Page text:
Survey Instruments

To request permission to use these survey instruments, please contact:
Pamela A. Campbell,

The Michigan Diabetes Research Center (MDRC) has developed several survey instruments for diabetes patients and health professionals. By downloading the forms you are agreeing to acknowledge the MDRC as the source of the items in the survey instruments in any written instruments, reports, or publications resulting from their use or reproduction.

Please select the instruments you would like to download from the list below . These instruments are all available in both Word format and PDF format. (Adobe Acrobat Reader is required to view and print PDF files. If you don't already have Adobe Acrobat Reader, you can download it for free now.)


The Michigan Survey Instruments have already been translated into multiple international languages. Please find further information on the existing translations on Mapi Research Trust website at:

The DCP is a self-administered questionnaire that assesses the social and psychological factors related to diabetes and its treatment. The instrument contains 234 items and sixteen scales. These scales assess the patients' diabetes attitudes, diabetes beliefs, self-reported diabetes self-care, and difficulties with diabetes self-care. The DCP also contains questions concerning demographic information and self-care practices. Respondents can complete the questionnaire in approximately 30 to 40 minutes.

The Diabetes Knowledge Test consists of 23 knowledge test items developed by the Michigan Diabetes Research Training Center (MDRC). These 23 items represent a test of general knowledge of diabetes. The first 14 items are appropriate for people who do not use insulin. The entire 23 items can be administered to people who do use insulin. The psychometric properties provide information regarding the reliability of the various groups of items, as well as a difficulty index (percent of patients who scored this item correctly), and an item to group total correlation for each item. These data can be reported when describing the use of the test. This test is not recommended for the evaluation of self-management education programs because the items have not been matched to the particular educational content of the program. Educators wishing to do program evaluation may use some of the items on this test, but they should be certain that there is a good item-to-program content match. The 23-item test takes approximately 15 minutes to complete.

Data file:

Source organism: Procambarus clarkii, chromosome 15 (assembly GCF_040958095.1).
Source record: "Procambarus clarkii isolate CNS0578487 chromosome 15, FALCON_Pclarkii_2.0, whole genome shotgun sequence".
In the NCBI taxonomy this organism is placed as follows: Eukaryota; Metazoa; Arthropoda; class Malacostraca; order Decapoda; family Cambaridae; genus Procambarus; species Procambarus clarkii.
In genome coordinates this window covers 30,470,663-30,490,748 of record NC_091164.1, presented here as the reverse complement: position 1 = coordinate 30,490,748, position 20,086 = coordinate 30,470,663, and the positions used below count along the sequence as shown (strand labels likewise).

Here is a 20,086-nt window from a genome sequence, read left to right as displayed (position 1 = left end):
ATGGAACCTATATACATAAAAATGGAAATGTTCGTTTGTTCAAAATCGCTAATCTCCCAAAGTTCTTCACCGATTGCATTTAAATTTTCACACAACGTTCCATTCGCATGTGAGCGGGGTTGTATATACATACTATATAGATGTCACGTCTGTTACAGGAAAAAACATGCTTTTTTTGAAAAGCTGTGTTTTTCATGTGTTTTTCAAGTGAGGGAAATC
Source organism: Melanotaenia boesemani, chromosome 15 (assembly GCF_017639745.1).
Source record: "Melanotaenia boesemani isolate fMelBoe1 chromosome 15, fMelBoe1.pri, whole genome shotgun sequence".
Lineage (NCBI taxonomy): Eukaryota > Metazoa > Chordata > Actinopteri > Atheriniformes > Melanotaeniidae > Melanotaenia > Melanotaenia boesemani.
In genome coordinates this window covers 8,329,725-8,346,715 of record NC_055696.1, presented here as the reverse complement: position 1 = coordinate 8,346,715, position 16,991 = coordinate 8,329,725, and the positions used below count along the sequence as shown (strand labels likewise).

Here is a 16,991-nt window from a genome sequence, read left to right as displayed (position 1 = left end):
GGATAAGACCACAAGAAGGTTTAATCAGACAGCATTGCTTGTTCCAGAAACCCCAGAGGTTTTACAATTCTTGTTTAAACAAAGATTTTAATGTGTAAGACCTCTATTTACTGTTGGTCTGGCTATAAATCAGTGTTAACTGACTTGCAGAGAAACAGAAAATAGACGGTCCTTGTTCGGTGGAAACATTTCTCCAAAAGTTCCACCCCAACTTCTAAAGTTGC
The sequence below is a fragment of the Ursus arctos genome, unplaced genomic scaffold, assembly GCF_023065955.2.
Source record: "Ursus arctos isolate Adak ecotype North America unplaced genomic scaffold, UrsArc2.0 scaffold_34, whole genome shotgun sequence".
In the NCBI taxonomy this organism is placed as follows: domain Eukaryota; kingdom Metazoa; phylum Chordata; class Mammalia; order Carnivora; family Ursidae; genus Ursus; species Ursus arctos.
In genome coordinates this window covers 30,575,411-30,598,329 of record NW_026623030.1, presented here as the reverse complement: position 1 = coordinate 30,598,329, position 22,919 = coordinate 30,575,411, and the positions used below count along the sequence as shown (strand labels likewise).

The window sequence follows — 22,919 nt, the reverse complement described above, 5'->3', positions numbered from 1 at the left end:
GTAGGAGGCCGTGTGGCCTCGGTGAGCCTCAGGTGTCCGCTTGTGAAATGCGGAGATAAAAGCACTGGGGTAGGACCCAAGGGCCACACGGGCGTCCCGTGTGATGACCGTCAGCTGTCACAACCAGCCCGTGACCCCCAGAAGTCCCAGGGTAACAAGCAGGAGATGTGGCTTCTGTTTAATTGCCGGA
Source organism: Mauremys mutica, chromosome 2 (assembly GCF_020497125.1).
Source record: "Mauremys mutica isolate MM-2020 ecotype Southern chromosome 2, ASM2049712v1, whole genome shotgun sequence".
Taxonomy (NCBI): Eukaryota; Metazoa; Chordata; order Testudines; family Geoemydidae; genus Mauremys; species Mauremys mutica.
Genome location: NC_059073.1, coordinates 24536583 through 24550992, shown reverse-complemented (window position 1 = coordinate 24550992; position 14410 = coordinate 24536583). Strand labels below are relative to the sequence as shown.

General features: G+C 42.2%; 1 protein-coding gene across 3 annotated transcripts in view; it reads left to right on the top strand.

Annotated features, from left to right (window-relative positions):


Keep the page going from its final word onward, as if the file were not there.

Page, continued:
Select the document pertaining to the DKT you would like to download by clicking on the link:

G. S. Collins, S. Mughal, A. H. Barnett, J. Fitzgerald and C. E. Lloyd. Short Report: Education and Psychological Aspects Modification and validation of the Revised Diabetes Knowledge Scale 


Fitzgerald JT, Funnell MM, Anderson RM, Nwankwo R, Stansfield RB, Piatt GA. Validation of the Revised Brief Diabetes Knowledge Test (DKT2). The Diabetes Educator. 2016;42(2):178-187. doi:10.1177/0145721715624968.


The Diabetes Attitude Scale can be used with both people with diabetes and health care professionals as a measure of general diabetes related attitudes. Information about the scoring and psychometric properties of this scale is also available here.

Select the document pertaining to the DKT you would like to download by clicking on the link:

In 2000 we developed the Diabetes Empowerment Scale (DES) to measure the psychosocial self-efficacy of people with diabetes. The original questionnaire contained 37 items representing 8 conceptual dimensions (i.e. assessing the need for change; developing a plan; overcoming barriers; asking for support; supporting oneself; coping with emotion; motivating oneself; and making diabetes care choices appropriate for one's priorities and circumstances). Using factor analyses the questionnaire was reduced to the current 28-item DES alpha= 0.96 containing three subscales. (1) The three subscales are: 1) managing the psychosocial aspects of diabetes with 9 items, alpha= 0.93; 2) assessing dissatisfaction and readiness to change with 9 items alpha = 0.81; and 3) setting and achieving goals with 10 items, alpha = 0.91. In addition to providing an overall assessment of diabetes related psychosocial self-efficacy the three subscales of the DES allow for an examination of its underlying components.